Is Java, .NET Migration Worth the Dough?
- By Jason Turcotte
- September 5, 2006
According to the Yankee Group, 60 percent of businesses cling to legacy software for four to six years. Research fellow Laura DiDio says that’s because enterprises are concerned with the cost of migration. But should they be?
Earlier this month Northdoor, a London-based independent IT consultancy, issued a warning to enterprises looking to re-develop legacy apps into service-oriented architectures built on Microsoft .NET and Java J2EE. The group says in-house re-developments are a waste of resources, and claims conversion tools aren’t all they’re cracked up to be.
“Legacy migration is not a waste of time and money if you have a need for legacy apps in the future,” counters DiDio, who specializes in app infrastructure and software platforms research. “Both of these environments are very healthy.”
But Northdoor says the migration process isn’t only costly but slow. Legacy experts are growing scarce and limited languages have perhaps antiquated these types of apps. And Northdoor reps speak critically of code conversion methods, encouraging app transformation solutions.
“We estimate that up to 90 percent of application development budgets are actually spent on maintaining legacy applications,” says David Ballard, consultancy director, Northdoor. “By using application transformation services, organizations can migrate core applications to modern environments cost-effectively and quickly.”
Some fourth-generation languages (GL4) enterprises might want to migrate from include PowerBuilder, Gupta/Centura, Oracle Forms, Visual Basic 6, RPG and Delphi.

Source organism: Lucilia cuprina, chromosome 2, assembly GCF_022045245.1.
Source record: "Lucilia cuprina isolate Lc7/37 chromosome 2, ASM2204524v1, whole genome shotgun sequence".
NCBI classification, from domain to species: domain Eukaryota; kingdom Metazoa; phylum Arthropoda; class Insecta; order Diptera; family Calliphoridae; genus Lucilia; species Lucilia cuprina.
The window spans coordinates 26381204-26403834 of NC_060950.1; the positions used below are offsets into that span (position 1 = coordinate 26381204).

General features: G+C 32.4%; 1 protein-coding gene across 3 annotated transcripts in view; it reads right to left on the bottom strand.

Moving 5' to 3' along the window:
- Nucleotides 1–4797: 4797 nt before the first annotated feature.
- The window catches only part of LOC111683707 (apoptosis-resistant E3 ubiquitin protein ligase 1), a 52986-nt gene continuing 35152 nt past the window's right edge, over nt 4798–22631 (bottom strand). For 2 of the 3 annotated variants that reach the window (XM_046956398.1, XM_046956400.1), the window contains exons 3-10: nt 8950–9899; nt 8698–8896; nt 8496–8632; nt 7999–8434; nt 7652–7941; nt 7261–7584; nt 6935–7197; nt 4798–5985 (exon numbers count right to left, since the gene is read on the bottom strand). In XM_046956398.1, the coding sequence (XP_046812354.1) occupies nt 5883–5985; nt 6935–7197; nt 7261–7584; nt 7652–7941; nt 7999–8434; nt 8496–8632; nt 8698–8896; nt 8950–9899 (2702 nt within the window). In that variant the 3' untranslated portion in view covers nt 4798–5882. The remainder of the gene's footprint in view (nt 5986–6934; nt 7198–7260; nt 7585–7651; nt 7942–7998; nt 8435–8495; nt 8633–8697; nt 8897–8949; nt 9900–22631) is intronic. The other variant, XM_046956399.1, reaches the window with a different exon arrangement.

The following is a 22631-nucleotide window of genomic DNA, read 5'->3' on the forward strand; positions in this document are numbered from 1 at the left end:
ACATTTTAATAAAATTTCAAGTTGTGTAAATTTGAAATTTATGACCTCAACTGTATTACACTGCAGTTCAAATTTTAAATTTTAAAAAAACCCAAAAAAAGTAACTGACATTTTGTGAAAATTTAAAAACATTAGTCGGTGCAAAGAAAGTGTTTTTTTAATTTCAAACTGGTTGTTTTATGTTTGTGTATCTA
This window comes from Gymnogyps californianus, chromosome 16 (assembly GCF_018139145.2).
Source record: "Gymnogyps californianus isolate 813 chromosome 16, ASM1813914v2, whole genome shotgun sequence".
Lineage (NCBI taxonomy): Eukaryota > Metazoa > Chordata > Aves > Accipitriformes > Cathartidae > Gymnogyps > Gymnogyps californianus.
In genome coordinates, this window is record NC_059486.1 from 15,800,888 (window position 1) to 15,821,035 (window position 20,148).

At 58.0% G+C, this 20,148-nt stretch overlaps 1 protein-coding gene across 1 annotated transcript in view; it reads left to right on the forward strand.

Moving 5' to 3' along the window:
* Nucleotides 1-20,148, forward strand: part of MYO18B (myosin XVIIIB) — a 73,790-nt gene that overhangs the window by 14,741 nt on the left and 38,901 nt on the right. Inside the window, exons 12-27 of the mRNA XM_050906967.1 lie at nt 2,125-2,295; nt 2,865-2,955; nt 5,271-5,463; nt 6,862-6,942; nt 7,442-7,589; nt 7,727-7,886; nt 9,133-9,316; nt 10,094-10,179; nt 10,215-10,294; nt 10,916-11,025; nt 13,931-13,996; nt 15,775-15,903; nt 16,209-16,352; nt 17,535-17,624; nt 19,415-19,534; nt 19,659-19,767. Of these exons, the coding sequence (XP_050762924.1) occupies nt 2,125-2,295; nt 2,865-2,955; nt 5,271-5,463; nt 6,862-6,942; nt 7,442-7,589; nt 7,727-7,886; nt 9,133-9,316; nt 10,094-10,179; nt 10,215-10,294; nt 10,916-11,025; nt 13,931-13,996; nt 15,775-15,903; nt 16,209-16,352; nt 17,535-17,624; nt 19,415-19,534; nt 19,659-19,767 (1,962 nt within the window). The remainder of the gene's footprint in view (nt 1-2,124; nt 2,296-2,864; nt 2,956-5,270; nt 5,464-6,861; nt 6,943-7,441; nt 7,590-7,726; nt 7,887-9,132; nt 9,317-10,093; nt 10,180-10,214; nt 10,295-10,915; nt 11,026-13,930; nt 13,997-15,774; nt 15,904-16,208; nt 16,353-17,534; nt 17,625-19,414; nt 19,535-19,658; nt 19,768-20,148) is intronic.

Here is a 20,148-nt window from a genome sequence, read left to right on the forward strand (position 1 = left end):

The consultancy suggests a five-step approach to automated app transformation–planning, architecture design, code transformation, refinement and implementation. And they say app transformations should be a key component of legacy portfolio management.
Perhaps a decade ago standalone migration was commonplace but DiDio says enterprises are no longer as fortunate because of the “symbiotic” and “independent” nature of apps today. And, of 500 companies polled by the Yankee Group, 90 percent reported use of three different operating systems. Though re-development of legacy apps is by no means obsolete, she says. Enterprises using UNIX systems commonly resort to re-programming.
Just as many enterprises plan to deploy more than one virtualization solution, many companies will find a niche for both .NET and Java, says DiDio. Migration won’t be a necessity for all enterprises but DiDio suggests orgs develop a five-year transition plan to prevent developers from building something before knowing whether or not it will integrate with other apps within an enterprise.
“Developers, as a group, tend to be iconoclastic,” she says. “Don’t overestimate or underestimate the guy in the IT department who wants to play with this manually.”
Jason Turcotte is an assistant editor at Application Development Trends. He can be reached at [email protected].